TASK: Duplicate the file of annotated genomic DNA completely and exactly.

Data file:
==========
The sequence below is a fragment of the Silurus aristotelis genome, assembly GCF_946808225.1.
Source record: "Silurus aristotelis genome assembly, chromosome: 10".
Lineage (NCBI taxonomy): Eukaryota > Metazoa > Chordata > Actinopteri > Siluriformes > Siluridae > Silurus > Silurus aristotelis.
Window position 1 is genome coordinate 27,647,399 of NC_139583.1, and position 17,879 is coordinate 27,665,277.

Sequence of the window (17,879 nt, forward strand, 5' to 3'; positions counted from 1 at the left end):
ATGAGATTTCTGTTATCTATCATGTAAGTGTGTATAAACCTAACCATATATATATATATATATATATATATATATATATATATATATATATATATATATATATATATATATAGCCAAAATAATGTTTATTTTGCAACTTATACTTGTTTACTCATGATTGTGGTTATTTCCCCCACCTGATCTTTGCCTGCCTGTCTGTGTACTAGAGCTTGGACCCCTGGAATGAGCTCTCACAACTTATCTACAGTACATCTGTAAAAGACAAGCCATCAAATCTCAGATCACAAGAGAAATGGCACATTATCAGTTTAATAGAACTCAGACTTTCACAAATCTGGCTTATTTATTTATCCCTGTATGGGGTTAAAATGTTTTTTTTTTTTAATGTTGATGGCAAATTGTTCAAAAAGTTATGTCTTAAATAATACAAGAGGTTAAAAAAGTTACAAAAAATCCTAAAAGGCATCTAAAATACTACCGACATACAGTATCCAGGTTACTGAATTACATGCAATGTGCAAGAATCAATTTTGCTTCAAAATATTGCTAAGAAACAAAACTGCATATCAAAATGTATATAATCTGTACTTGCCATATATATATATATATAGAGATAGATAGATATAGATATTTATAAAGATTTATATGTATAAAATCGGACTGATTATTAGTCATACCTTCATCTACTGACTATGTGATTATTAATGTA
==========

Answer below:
The sequence below is a fragment of the Silurus aristotelis genome, assembly GCF_946808225.1.
Source record: "Silurus aristotelis genome assembly, chromosome: 10".
Lineage (NCBI taxonomy): Eukaryota > Metazoa > Chordata > Actinopteri > Siluriformes > Siluridae > Silurus > Silurus aristotelis.
Window position 1 is genome coordinate 27,647,399 of NC_139583.1, and position 17,879 is coordinate 27,665,277.

Sequence of the window (17,879 nt, forward strand, 5' to 3'; positions counted from 1 at the left end):
ATGAGATTTCTGTTATCTATCATGTAAGTGTGTATAAACCTAACCATATATATATATATATATATATATATATATATATATATATATATATATATATATATATATATATATAGCCAAAATAATGTTTATTTTGCAACTTATACTTGTTTACTCATGATTGTGGTTATTTCCCCCACCTGATCTTTGCCTGCCTGTCTGTGTACTAGAGCTTGGACCCCTGGAATGAGCTCTCACAACTTATCTACAGTACATCTGTAAAAGACAAGCCATCAAATCTCAGATCACAAGAGAAATGGCACATTATCAGTTTAATAGAACTCAGACTTTCACAAATCTGGCTTATTTATTTATCCCTGTATGGGGTTAAAATGTTTTTTTTTTTTAATGTTGATGGCAAATTGTTCAAAAAGTTATGTCTTAAATAATACAAGAGGTTAAAAAAGTTACAAAAAATCCTAAAAGGCATCTAAAATACTACCGACATACAGTATCCAGGTTACTGAATTACATGCAATGTGCAAGAATCAATTTTGCTTCAAAATATTGCTAAGAAACAAAACTGCATATCAAAATGTATATAATCTGTACTTGCCATATATATATATATATAGAGATAGATAGATATAGATATTTATAAAGATTTATATGTATAAAATCGGACTGATTATTAGTCATACCTTCATCTACTGACTATGTGATTATTAATGTA